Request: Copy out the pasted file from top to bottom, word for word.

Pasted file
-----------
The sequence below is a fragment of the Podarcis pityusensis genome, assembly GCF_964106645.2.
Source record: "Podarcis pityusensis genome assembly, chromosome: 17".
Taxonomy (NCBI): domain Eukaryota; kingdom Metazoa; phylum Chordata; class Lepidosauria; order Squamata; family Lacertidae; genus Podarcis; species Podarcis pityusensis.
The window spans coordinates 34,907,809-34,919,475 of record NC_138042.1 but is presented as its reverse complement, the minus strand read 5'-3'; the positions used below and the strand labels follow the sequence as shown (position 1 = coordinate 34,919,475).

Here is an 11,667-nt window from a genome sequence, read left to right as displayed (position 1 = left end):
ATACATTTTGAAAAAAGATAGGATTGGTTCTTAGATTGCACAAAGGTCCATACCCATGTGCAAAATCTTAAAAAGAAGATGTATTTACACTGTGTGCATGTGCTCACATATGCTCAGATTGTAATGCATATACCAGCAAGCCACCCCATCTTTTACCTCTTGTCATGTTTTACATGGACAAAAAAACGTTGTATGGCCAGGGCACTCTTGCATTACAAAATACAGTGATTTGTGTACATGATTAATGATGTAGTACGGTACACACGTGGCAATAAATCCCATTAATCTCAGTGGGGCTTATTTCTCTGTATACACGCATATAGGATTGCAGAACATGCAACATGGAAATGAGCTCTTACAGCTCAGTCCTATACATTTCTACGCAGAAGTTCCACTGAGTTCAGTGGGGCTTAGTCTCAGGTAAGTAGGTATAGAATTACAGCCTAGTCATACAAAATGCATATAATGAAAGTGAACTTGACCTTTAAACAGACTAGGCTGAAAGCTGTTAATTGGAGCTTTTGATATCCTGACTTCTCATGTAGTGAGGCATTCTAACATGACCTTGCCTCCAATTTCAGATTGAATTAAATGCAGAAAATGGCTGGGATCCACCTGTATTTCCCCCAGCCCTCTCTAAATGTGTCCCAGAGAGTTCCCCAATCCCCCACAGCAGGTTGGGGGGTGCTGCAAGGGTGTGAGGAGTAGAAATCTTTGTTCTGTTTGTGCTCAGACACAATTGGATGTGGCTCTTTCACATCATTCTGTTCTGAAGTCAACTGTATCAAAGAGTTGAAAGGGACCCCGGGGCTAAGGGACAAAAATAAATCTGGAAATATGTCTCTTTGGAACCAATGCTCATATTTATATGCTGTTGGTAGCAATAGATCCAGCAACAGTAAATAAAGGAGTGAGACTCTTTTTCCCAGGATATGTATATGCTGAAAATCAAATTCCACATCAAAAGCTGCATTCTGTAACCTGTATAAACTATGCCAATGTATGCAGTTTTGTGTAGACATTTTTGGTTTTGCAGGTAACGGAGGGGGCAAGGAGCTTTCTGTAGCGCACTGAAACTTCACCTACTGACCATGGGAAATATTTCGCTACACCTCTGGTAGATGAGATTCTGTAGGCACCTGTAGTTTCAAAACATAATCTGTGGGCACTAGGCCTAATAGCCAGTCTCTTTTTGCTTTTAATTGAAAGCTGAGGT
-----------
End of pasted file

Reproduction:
The sequence below is a fragment of the Podarcis pityusensis genome, assembly GCF_964106645.2.
Source record: "Podarcis pityusensis genome assembly, chromosome: 17".
Taxonomy (NCBI): domain Eukaryota; kingdom Metazoa; phylum Chordata; class Lepidosauria; order Squamata; family Lacertidae; genus Podarcis; species Podarcis pityusensis.
The window spans coordinates 34,907,809-34,919,475 of record NC_138042.1 but is presented as its reverse complement, the minus strand read 5'-3'; the positions used below and the strand labels follow the sequence as shown (position 1 = coordinate 34,919,475).

Here is an 11,667-nt window from a genome sequence, read left to right as displayed (position 1 = left end):
ATACATTTTGAAAAAAGATAGGATTGGTTCTTAGATTGCACAAAGGTCCATACCCATGTGCAAAATCTTAAAAAGAAGATGTATTTACACTGTGTGCATGTGCTCACATATGCTCAGATTGTAATGCATATACCAGCAAGCCACCCCATCTTTTACCTCTTGTCATGTTTTACATGGACAAAAAAACGTTGTATGGCCAGGGCACTCTTGCATTACAAAATACAGTGATTTGTGTACATGATTAATGATGTAGTACGGTACACACGTGGCAATAAATCCCATTAATCTCAGTGGGGCTTATTTCTCTGTATACACGCATATAGGATTGCAGAACATGCAACATGGAAATGAGCTCTTACAGCTCAGTCCTATACATTTCTACGCAGAAGTTCCACTGAGTTCAGTGGGGCTTAGTCTCAGGTAAGTAGGTATAGAATTACAGCCTAGTCATACAAAATGCATATAATGAAAGTGAACTTGACCTTTAAACAGACTAGGCTGAAAGCTGTTAATTGGAGCTTTTGATATCCTGACTTCTCATGTAGTGAGGCATTCTAACATGACCTTGCCTCCAATTTCAGATTGAATTAAATGCAGAAAATGGCTGGGATCCACCTGTATTTCCCCCAGCCCTCTCTAAATGTGTCCCAGAGAGTTCCCCAATCCCCCACAGCAGGTTGGGGGGTGCTGCAAGGGTGTGAGGAGTAGAAATCTTTGTTCTGTTTGTGCTCAGACACAATTGGATGTGGCTCTTTCACATCATTCTGTTCTGAAGTCAACTGTATCAAAGAGTTGAAAGGGACCCCGGGGCTAAGGGACAAAAATAAATCTGGAAATATGTCTCTTTGGAACCAATGCTCATATTTATATGCTGTTGGTAGCAATAGATCCAGCAACAGTAAATAAAGGAGTGAGACTCTTTTTCCCAGGATATGTATATGCTGAAAATCAAATTCCACATCAAAAGCTGCATTCTGTAACCTGTATAAACTATGCCAATGTATGCAGTTTTGTGTAGACATTTTTGGTTTTGCAGGTAACGGAGGGGGCAAGGAGCTTTCTGTAGCGCACTGAAACTTCACCTACTGACCATGGGAAATATTTCGCTACACCTCTGGTAGATGAGATTCTGTAGGCACCTGTAGTTTCAAAACATAATCTGTGGGCACTAGGCCTAATAGCCAGTCTCTTTTTGCTTTTAATTGAAAGCTGAGGT